Are trees easier to cut in winter?

The branches are most visible in winter However, somehow, winter is the easiest time to prune trees. Without foliage on the way, the shape and structure of the tree are seen more clearly. Sick or dead branches are easier to detect and remove. The end of winter is a great time to prune, contain or rejuvenate overgrown shrubs and trees.

Any branches cut during the winter will be able to recover quickly in spring with new growth. This will also minimize the amount of time you spend looking at a plant that looks like a bunch of sticks after rejuvenation pruning. Winter is the best time of year to cut down trees, because most plants are dormant in the coldest months of the year. During its dormant period, the growth of a tree slows down, consumes less energy and stops generating food.

The process looks a lot like hibernation. Pruning during dormancy (called “idle pruning”) has several benefits, both for your trees and for you. This allows us to determine whether pruning is necessary or not to keep your trees safe and looking their best. But the fact is that winter may be the best time to remove or prune trees with optimal efficiency.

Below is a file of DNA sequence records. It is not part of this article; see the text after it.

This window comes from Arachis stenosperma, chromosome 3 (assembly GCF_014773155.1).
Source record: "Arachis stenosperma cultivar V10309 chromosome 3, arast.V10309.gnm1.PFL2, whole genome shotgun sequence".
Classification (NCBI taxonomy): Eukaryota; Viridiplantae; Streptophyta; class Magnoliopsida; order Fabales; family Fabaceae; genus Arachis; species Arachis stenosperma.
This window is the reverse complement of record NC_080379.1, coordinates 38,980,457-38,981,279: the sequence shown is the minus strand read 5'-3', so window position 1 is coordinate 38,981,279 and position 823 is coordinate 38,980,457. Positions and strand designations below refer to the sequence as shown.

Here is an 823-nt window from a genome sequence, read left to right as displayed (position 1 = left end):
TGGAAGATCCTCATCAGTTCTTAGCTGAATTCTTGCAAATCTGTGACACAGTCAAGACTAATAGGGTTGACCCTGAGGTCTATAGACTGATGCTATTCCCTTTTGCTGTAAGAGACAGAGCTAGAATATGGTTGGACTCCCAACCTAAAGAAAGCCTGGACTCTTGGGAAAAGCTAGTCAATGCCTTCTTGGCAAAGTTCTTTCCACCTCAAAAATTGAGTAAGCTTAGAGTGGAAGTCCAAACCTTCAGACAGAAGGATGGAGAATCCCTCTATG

If you are worried that your trees will look too manicured, it is also possible to do light pruning without taking away their natural beauty. And of course, dead, damaged or sick branches and trees should always be removed when you first notice them, regardless of the time of year. Idle pruning makes them safer and can also rejuvenate weaker trees by removing dead and diseased wood. If you want to see the tree or shrub bloom in early spring, it is best to delay pruning until just after it has finished blooming.

You may have heard that trees are cheaper to remove in winter or that summer will always be the most expensive time to remove them. Using the latest technology, Wachtel Tree Science can remove almost any tree safely and efficiently. Dead and diseased branches must first be removed, unless they are an integral part of the structure of the tree. Even if the branches are not bare, like in pine trees, frozen soil helps other plants in your garden stay in place.